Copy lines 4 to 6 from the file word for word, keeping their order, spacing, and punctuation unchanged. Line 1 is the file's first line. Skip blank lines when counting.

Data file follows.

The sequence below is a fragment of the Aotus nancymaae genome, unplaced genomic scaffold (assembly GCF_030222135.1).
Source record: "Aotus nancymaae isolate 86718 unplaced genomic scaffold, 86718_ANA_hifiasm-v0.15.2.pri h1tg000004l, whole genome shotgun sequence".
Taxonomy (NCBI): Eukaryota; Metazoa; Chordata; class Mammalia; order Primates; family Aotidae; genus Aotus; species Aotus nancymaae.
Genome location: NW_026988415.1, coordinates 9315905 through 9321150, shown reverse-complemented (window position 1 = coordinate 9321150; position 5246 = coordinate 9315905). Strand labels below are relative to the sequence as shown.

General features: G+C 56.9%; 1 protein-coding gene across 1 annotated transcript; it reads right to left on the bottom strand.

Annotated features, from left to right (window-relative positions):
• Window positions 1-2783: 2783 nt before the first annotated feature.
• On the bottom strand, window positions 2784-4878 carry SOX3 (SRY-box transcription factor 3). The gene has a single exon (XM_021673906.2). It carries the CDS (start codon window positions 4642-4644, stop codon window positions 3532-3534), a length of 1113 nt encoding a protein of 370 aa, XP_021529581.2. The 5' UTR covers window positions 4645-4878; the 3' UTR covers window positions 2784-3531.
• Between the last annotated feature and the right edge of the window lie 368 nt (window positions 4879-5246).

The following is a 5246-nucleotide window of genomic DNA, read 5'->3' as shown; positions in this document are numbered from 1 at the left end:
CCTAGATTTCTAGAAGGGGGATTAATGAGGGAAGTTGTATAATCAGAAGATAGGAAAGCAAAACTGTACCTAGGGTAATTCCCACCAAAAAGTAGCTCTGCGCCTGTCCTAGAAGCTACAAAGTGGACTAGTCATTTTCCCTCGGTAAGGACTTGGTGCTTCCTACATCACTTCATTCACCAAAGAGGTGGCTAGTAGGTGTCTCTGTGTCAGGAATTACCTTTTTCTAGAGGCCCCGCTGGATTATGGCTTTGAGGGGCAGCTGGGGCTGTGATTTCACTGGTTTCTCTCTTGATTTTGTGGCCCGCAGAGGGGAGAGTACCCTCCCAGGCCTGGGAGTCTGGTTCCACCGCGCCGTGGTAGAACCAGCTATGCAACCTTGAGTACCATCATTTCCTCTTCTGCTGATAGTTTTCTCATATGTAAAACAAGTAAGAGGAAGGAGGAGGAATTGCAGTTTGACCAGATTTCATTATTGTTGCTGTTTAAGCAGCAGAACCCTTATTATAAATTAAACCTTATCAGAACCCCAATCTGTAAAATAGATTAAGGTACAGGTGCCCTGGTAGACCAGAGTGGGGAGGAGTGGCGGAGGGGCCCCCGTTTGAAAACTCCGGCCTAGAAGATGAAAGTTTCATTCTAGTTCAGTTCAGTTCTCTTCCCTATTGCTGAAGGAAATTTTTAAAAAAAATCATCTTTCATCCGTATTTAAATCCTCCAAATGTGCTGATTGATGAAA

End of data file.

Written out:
Genome location: NW_026988415.1, coordinates 9315905 through 9321150, shown reverse-complemented (window position 1 = coordinate 9321150; position 5246 = coordinate 9315905). Strand labels below are relative to the sequence as shown.

General features: G+C 56.9%; 1 protein-coding gene across 1 annotated transcript; it reads right to left on the bottom strand.

Annotated features, from left to right (window-relative positions):